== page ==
November 30, 2004

No, no, not streetcars!

The Wisconsin State Journal reports on the continuing effort to impose streetcars on the city of Madison.
Mayor Dave Cieslewicz wants to press ahead with his idea for city streetcars regardless of other regional rail proposals.

Cieslewicz announced his plan to create a separate City Streetcar Committee at Monday night's Transport 2020 Implementation Task Force meeting.

Cieslewicz said he plans to present this new committee as a resolution at the Dec. 14 City Council meeting. Cieslewicz, who favors a plan to run electric streetcars Downtown, led a delegation of community leaders and developers to Portland, Ore., to study a trolley system earlier this year.

An emailer, who flagged this article, writes:
I am fascinated that no one brings up the fact that the cities that our city fathers & mothers are emulating all have much larger populations, very different demographics, and much longer commute times than Madison. And it is population, demographics and commute times which determine the market for light rail or trolleys. If someone can show me a similarly sized city to Madison that has a successful light rail/trolley system I might be convinced; but to the best of my research there is none. Chicago has about 3 million people. Portland has 1.7 million people. San Diego has 1.25 million. And, having lived in both areas, I can tell you that the commute from Middleton to downtown Madison IS NOTHING like the commute from San Ysidro to downtown San Diego. I am not hearing many people complain about the "grueling" 15 minute slow down on the beltline so where is the popular mandate for all this talk about light rail or trolleys? As an obviously enlighted conservative maybe you can explain to me what I am missing here.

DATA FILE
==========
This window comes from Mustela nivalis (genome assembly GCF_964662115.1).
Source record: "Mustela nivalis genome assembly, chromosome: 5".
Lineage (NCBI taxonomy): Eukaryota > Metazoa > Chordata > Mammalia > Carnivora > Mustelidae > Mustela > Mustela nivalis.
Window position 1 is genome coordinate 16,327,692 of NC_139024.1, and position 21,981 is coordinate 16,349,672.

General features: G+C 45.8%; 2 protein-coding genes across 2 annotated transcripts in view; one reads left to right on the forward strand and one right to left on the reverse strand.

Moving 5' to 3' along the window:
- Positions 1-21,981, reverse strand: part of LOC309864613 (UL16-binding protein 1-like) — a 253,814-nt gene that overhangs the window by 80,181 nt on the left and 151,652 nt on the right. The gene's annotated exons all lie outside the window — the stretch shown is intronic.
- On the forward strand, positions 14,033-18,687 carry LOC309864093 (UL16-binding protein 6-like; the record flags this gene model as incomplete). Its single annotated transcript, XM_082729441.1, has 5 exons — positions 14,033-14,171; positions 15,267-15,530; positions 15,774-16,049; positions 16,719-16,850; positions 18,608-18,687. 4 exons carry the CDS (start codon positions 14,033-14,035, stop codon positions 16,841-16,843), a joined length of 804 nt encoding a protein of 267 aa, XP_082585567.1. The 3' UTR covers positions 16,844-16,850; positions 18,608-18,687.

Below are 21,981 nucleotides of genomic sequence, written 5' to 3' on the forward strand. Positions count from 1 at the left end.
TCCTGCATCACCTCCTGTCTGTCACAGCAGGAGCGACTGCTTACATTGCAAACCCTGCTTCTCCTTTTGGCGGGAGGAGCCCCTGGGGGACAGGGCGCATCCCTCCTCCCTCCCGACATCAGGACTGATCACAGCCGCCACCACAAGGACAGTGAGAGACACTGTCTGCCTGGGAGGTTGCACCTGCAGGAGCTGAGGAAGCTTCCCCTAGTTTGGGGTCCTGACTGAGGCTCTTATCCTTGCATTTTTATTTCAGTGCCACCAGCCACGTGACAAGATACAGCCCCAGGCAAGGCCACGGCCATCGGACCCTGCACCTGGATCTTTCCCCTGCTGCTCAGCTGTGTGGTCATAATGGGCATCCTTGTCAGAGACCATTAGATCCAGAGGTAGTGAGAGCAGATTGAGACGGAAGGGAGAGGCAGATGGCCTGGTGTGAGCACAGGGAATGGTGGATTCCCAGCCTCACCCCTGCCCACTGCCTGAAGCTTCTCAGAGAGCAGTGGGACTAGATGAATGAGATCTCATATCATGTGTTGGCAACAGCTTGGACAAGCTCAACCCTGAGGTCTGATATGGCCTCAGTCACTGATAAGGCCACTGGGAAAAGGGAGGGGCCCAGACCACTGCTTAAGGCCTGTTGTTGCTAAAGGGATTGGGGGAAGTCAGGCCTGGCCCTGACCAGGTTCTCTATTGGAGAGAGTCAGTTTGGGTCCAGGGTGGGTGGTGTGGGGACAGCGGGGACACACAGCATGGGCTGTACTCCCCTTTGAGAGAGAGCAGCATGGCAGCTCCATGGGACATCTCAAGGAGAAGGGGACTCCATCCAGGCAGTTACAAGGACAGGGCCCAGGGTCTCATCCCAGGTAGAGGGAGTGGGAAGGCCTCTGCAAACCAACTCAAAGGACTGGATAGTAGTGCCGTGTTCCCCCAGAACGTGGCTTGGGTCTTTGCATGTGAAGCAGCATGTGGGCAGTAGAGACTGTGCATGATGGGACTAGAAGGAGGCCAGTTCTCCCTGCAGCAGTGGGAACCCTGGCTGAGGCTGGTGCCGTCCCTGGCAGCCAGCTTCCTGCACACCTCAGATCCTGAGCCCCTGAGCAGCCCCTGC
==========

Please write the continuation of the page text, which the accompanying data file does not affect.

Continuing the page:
You're missing this (to go back to the WSJ article):
The city has secured $300,000 from the federal government that will go toward a streetcar study, Cieslewicz said.

The feds are willing to pay for this particular boondoggle. And note that the main dispute within the city government is about the possible conflict with a separate commuter rail plan for the city (which also taps federal money).
"We need to have one vision about how we deal with transportation, and it needs to be regional," said County Board Sup. Scott McDonell, co- chairman of Transport 2020....

"I do think this is the wrong direction," said Michael Blaska, Transport 2020 committee member and former County Board member. "I always thought the problem was regional. It seems like that's where our priority ought to be. I really don't think that our community is large enough to support two systems."

McDonell said Transport 2020's next step is to figure out a process for dealing with the different ideas for commuter rail and streetcars and how they fit together.

There is $1 million in federal money for the commuter rail and $300,000 for the streetcars. I guess that ought to cover it. What's to worry about? Let's play with trains, trains, trains.

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